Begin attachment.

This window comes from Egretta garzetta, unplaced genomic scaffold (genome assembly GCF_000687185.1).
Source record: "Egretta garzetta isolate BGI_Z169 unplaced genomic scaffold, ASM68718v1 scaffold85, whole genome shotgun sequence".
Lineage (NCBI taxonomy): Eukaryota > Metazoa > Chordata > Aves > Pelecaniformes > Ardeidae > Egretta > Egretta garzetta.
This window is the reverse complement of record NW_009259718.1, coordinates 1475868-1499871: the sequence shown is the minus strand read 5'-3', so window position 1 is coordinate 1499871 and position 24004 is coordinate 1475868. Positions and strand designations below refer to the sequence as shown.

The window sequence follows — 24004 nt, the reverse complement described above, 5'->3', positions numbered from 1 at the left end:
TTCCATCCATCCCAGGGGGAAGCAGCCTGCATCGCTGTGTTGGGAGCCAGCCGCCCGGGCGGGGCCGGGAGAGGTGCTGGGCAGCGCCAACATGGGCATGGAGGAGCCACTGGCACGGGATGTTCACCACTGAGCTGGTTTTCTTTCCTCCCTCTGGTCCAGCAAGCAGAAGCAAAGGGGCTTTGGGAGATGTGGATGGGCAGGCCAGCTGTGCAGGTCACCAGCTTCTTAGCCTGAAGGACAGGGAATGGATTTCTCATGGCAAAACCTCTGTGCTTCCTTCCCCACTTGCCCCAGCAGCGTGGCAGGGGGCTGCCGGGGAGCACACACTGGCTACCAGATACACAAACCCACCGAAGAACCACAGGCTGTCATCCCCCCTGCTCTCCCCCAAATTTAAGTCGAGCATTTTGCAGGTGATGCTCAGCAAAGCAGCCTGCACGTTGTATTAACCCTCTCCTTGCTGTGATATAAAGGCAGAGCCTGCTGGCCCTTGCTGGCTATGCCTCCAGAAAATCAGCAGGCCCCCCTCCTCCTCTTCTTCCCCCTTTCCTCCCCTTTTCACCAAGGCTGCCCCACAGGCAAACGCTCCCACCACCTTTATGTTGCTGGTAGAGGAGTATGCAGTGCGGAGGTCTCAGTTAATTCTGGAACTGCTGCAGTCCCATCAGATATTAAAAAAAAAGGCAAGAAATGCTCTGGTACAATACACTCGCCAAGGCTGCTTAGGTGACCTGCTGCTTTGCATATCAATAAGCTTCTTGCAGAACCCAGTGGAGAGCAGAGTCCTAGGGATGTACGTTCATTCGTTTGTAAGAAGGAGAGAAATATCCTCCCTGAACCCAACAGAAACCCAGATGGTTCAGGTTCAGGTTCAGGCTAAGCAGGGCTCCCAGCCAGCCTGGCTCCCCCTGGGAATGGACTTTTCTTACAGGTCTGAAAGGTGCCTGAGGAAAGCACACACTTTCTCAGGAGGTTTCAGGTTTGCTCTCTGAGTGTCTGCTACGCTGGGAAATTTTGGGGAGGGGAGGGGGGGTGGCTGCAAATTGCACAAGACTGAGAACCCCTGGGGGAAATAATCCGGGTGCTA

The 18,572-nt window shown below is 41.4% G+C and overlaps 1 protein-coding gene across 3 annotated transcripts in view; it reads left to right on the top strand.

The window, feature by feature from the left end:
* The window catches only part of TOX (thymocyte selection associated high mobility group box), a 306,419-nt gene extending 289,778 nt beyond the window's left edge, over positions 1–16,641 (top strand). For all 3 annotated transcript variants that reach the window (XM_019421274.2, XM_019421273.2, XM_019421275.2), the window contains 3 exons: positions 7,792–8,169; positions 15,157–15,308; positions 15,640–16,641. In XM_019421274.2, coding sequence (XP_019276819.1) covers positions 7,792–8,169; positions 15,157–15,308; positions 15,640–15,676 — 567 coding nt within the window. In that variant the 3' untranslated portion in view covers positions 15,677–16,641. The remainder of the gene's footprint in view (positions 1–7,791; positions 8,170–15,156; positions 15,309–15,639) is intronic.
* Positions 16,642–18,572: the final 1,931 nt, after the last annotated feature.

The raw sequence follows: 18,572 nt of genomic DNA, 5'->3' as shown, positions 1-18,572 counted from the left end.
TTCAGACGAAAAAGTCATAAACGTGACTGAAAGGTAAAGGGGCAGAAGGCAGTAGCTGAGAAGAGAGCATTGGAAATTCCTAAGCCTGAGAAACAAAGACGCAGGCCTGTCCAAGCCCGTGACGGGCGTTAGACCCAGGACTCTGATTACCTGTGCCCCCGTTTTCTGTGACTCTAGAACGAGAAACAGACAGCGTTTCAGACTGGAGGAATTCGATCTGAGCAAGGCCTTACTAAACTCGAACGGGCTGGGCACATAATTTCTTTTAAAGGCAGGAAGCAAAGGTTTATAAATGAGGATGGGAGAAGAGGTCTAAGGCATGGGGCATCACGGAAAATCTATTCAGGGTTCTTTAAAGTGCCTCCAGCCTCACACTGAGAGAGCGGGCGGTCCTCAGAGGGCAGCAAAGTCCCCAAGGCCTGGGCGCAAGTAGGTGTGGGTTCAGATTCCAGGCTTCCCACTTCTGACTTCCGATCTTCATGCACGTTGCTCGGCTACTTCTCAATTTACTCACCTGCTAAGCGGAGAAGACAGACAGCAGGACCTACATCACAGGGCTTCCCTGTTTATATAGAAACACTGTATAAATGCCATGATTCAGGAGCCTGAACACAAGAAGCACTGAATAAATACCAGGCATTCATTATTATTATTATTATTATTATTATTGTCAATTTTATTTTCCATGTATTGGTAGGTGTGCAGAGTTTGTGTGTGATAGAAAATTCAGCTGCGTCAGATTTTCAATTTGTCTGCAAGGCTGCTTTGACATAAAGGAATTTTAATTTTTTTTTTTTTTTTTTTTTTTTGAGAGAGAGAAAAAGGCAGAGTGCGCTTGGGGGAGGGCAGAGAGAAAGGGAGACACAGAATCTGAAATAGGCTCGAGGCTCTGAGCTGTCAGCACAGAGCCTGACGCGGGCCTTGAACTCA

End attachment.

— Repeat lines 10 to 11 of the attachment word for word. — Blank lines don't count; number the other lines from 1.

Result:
* Positions 16,642–18,572: the final 1,931 nt, after the last annotated feature.

The raw sequence follows: 18,572 nt of genomic DNA, 5'->3' as shown, positions 1-18,572 counted from the left end.